In addition to the speculative side, NFTs, these blockchain-based digital certificates present many opportunities for the cultural world. This is the opinion of Godefroy Jordan, chairman of StartingDot and entrepreneur in the digital sector for 25 years. With its Twineva service is entrecovery supports cultural institutions, foundations, museums and artists to meet the challenges of political, legal, financial and marketing sovereignty related to NFTs. In the interview with TOM.travel, he explains how NFTs will shake up the codes of the cultural world.
What is an NFT in the cultural environment?
An NFT is a digital certificate written on a blockchain that identifies and points to a digital file. The principle is to make a digital copy of a work – or a 3D model in the case of a sculpture for example – issued by the work’s copyright holder. There are millions of pictures of the Mona Lisa today on the internet and on smartphones of people who photographed it. These files have no value. On the other hand, if the Louvre Museum decides to create one or more NFTs of the Mona Lisa, this or these will have value. An NFT can e.g. contain an image file and a PDF document with the signed certificate of authenticity. It may also contain a scientific article by a curator describing the work.
A museum can choose to create a single digital copy in high resolution or to create 10,000 in smaller definition. He may decide to create a digital twin in another form, such as a hologram for example, or even to create a new work from the original. This is what the Italian artist duo Hackatao especially did by animating the Bear’s head designed by Leonardo da Vinci. We can also imagine an augmented reality layer on a work. And why not create an NFT that would act as an action to in a deposited work at a museum or gallery.
What interest does NFT have in cultural institutions?
All the masterpieces have already been digitized. I think the topic for NFT is to go into a new phase and add additional information to the work. To me, NFTs and the meta-verse are creating the same revolution as the Internet. You now need to think about integrating it into your strategy.
I see several interests. By setting up and selling NFTs, an institution can solve certain funding problems. It may decide to sell digital twins for private use or to grant the rights temporarily. The institution could rent the use of a work to, for example, the meta-verse and thus set its feet in these virtual universes. I think it’s also a way to reach new, younger audiences who do not consume culture. It is possible to build a bridge between the digital and its collections to rejuvenate the works. Another interest is to market rights more easily. We exchange with a museum that preserves industrial objects and markets their designs in the fashion sector. An NFT could make it possible to sell this pattern in high definition for third-party recycling. Finally, there is a question of sovereignty because the platforms that allow the creation of NFTs are mainly American and Chinese.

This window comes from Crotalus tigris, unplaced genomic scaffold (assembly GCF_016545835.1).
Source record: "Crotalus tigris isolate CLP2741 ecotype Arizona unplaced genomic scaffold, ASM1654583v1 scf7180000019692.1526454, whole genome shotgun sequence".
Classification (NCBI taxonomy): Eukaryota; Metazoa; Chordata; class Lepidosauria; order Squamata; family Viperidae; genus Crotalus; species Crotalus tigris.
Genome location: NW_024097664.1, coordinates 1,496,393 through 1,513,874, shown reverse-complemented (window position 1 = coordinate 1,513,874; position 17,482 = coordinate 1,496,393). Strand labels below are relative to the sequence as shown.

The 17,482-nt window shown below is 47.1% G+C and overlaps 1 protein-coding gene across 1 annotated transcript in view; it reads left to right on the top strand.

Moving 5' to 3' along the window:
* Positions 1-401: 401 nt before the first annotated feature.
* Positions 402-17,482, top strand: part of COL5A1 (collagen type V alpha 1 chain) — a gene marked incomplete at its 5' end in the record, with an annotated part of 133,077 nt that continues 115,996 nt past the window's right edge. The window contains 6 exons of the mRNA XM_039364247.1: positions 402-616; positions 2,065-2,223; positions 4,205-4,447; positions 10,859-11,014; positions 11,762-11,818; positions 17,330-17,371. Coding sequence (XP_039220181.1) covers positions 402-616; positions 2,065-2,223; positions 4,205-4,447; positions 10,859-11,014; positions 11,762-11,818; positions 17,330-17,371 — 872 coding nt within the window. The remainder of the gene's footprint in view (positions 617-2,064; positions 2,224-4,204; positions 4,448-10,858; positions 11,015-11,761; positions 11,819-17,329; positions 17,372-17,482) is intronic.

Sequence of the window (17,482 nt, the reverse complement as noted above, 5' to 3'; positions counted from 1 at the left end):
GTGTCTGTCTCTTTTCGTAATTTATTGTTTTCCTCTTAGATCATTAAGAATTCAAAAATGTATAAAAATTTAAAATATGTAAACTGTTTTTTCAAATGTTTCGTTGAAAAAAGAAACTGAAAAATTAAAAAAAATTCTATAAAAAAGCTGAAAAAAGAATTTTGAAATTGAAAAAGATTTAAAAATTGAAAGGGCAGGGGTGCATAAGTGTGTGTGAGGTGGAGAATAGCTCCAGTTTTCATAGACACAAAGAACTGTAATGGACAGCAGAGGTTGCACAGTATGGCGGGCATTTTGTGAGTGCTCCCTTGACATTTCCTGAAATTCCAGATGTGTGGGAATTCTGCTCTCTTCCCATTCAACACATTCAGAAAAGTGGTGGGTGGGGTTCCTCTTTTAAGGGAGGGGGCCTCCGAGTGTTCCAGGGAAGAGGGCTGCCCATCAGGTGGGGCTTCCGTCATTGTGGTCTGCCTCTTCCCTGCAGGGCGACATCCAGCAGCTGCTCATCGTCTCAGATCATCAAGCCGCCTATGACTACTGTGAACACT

So your goal is to create a French platform for cultural institutions?
Absolutely, the challenge is to distribute the NFTs for heirlooms on sites approved by the Financial Markets Authority (AMF). Today, there is no 100% French exchange platform. The most important are the American OpenSea, the platform specializing in “generative” digital art Art Blocks and the British Foundation. However, museums want to know who they are selling NFTs to. That is why we want to provide a layer of authentication. We also want to provide the ability to create NFTs from proprietary smart contracts tailored to the requirements of museums and galleries. Let me explain. Today, the NFTs created on the platforms must be included in an imposed format of Smart contracts. For example, some NFTs can only be purchased in Ether on the Ethereum blockchain. We therefore first create the NFT, which can then be saved on the blockchain of the museum’s choice. The smart contract that manages the NFT can e.g. determine the time of possession of a work and the resale rights in the secondary market. A museum may decide that the buyer may not resell its NFT for at least one year. Another important point that we are developing is the possibility of being paid in euros, and not in cryptocurrencies. For this, we want to instantly convert cryptocurrency into a stablecoin that copies the value of a currency, such as the euro or the dollar. This allows institutions to avoid the problem of cryptocurrency volatility. We estimate that there are 30 tasks to be performed between creating an NFT and reselling it. We support our customers throughout this journey.
Does not the fact that transforming a work present problems with integrity?
I believe that there will be two types of NFT, the simple digital copy and the work enhanced by an artistic layer. A layer of contemporary art can also be added to a work. This can actually cause problems with acceptability, some might think it changes the original work. The most important thing is to keep the meaning of the work. In all cases, permission from the holder will be crucial. It is not so contrary to what may have happened in art history before. Marcel Duchamp added a mustache to the Mona Lisa in 1919. It is not because we are talking about digital that it should be less acceptable.